Oh. Nevermind.

Now, granted this means that in a few years time when the PS4 price drops, probably with a slimmer model, and when there is a decent-sized backlog of the games I actually play (the usual point at which I buy any console, nothing Sony-specific here) , if I can justify the cost of PS4 there will already be an interesting game out for it.

But for a console I already have? Nowt!

But this is the point. I wasn’t one of the people rabidly hoping this game would come out. I wasn’t even aware of the #jrpgvita Twitter hashtag.
I just saw an announcement for a game I’d heard of and thought would never come outside of Japan, and I saw it being announced for a system I already own – and own specifically for bringing my jRPG habit on the move.

Then, a correction. No Vita.

Then…. silence. No official explanation as to why such a cockup was made. Just a solid air of “We won’t/can’t tell you”. And that, more than anything, is what personally got my back up. There are details that could somewhat diffuse the situation and instead they’re letting it all fester.

Gaming Shorts

I just thought I’d give a (very) quick overview of three of the videogames i’ve been enjoying in recent months.

Firstly, I played Phoenix Wright: Dual Destinies on the 3DS. Very enjoyable game. I loved that all three of the Agency’s lawyers got some court time. I had a few minor niggles with some of the gameplay aspect, but not enough to stop me enjoying the game. And if you’ve liked the earlier entries in the series, and either have a 3DS or are seriously considering getting one, I highly recommend this game.

Still on the 3DS, Bravely Default is definitely meeting my desire for a new take on the more classic Final Fantasy game style. If you enjoy the earlier games, love turn-based battles, but still want something fresh then this one is definitely worth looking into.

Finally, I recently bought Final Fantasy X/X-2: HD Remaster and am loving revisiting the world of Spira. The move to HD and widescreen is lush. The reworked soundtrack still fits the game. Overall, it feels very much like it was designed for the PS3. In a way, it feels like how I remember playing the PS2 version. Revisiting an “old friend” without having to put up with what older games look like on newer HD televisions.
I do, however, find myself playing a little game of  “spot the non-remastered texture”. But that’s not enough to run the game by any means.

Playstation 4thoughts

So, Sony just announced their next console. I’ve had a very quick look at the revealed features and there are a few that greatly interest me. And some that don’t of course.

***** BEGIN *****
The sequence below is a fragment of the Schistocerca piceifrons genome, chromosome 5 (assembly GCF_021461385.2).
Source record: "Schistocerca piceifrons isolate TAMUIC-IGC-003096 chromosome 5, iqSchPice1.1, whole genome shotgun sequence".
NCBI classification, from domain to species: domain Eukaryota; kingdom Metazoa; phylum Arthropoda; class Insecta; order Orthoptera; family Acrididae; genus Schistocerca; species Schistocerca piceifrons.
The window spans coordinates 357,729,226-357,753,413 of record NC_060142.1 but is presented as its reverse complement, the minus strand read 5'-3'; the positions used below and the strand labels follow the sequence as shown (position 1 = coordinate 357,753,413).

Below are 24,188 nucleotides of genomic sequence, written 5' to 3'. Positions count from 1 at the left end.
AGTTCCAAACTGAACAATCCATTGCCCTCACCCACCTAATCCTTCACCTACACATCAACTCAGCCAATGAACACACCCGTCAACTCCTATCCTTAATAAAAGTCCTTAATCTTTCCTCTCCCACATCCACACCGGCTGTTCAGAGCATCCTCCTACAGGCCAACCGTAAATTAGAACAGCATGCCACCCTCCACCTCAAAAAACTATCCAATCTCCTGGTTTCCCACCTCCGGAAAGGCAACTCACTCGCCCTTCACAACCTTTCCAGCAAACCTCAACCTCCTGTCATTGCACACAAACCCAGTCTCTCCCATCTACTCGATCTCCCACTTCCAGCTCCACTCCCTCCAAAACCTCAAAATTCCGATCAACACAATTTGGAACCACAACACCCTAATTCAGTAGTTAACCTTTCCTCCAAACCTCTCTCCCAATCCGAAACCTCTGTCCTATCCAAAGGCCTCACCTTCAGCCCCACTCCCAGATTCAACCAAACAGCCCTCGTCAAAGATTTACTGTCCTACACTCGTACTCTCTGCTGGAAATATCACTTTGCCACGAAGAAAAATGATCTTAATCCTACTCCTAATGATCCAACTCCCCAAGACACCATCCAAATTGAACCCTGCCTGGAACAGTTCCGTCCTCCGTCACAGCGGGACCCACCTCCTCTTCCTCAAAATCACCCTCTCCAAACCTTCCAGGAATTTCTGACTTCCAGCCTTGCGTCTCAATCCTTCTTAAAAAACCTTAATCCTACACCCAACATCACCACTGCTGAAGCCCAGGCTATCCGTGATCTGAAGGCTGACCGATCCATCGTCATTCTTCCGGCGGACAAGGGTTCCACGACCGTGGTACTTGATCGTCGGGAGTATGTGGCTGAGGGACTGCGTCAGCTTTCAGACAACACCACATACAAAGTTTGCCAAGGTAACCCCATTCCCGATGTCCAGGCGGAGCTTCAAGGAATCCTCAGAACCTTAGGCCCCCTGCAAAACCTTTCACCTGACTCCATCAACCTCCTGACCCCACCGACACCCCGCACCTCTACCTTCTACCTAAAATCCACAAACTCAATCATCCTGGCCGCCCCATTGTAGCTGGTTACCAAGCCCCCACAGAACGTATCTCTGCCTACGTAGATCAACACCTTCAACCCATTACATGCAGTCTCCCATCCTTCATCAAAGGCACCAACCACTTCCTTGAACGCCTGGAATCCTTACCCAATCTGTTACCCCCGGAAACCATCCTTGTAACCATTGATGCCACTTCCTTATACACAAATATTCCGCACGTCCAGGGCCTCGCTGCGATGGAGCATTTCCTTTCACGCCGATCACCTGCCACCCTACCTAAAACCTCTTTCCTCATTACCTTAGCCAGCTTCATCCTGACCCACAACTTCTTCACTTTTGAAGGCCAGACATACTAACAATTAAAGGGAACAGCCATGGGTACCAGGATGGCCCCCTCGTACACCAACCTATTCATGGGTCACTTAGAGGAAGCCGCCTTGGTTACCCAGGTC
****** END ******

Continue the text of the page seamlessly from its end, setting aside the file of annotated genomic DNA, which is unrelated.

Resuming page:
Let’s get it out of the way: I care little for the social stuff. I’m a primarily single-player gamer. A console’s primary function is to allow me to play games. if I can see what friends and acquaintances are doing too then fine, but only as an optional extra. If the “newly designed PS4 menu screen” puts that stuff front-and-center then it’s going to make me less likely to want to invest in one.

(Decent single-player gaming experiences. That is what will make me invest in a console.)

Suspend mode sounds useful. No more hunting for a save point before going out, getting food, meeting people, etc. Just put your console to sleep and it’ll remember where you’re up to later.
Per-game suspend/quicksave files would be even better, mind you, but this is still useful for those times when you finally beat a difficult boss fight at bedtime and get locked into a half-hour story-mode before you are allowed to save.

Second Screen Gaming. I hope that all future consoles have this functionality. For years I have wished that things like maps, inventories or control panels could be their own screen.

Remote Play doesn’t interest me, unless it works in reverse. The Playstation Vita has a few games I want, but they are (for me) perfect armchair-and-large-TV games. Let me throw Persona 4: Golden‘s new HD graphics out to my 37″ TV. Seriously, I’d’ve bought a Vita specifically for that game if the Vita had some sort of HDTV Out.

Pre-emptively downloading games that a computer thinks I might buy? Screw that! I’d need to be able to disable that f I were to consider a PS4.

Making digital titles playable as they’re being downloaded? Interesting, but I’ve seen implementations of that sort of technology before. it’s not that i don’t think it can work, it definitely can. But it sounds like a Patent Lawsuit War just waiting to happen.
I’d be more interested in one of the following two ideas:

  • Play new game from disc before/whilst it is being installed to hard drive.
  • Whilst installing game from disc, also start downloading any latest updates at the same time and then patching them in upon completion.
    • Also, digital titles really should be pre-patched to the latest version. No following one long download with another long download.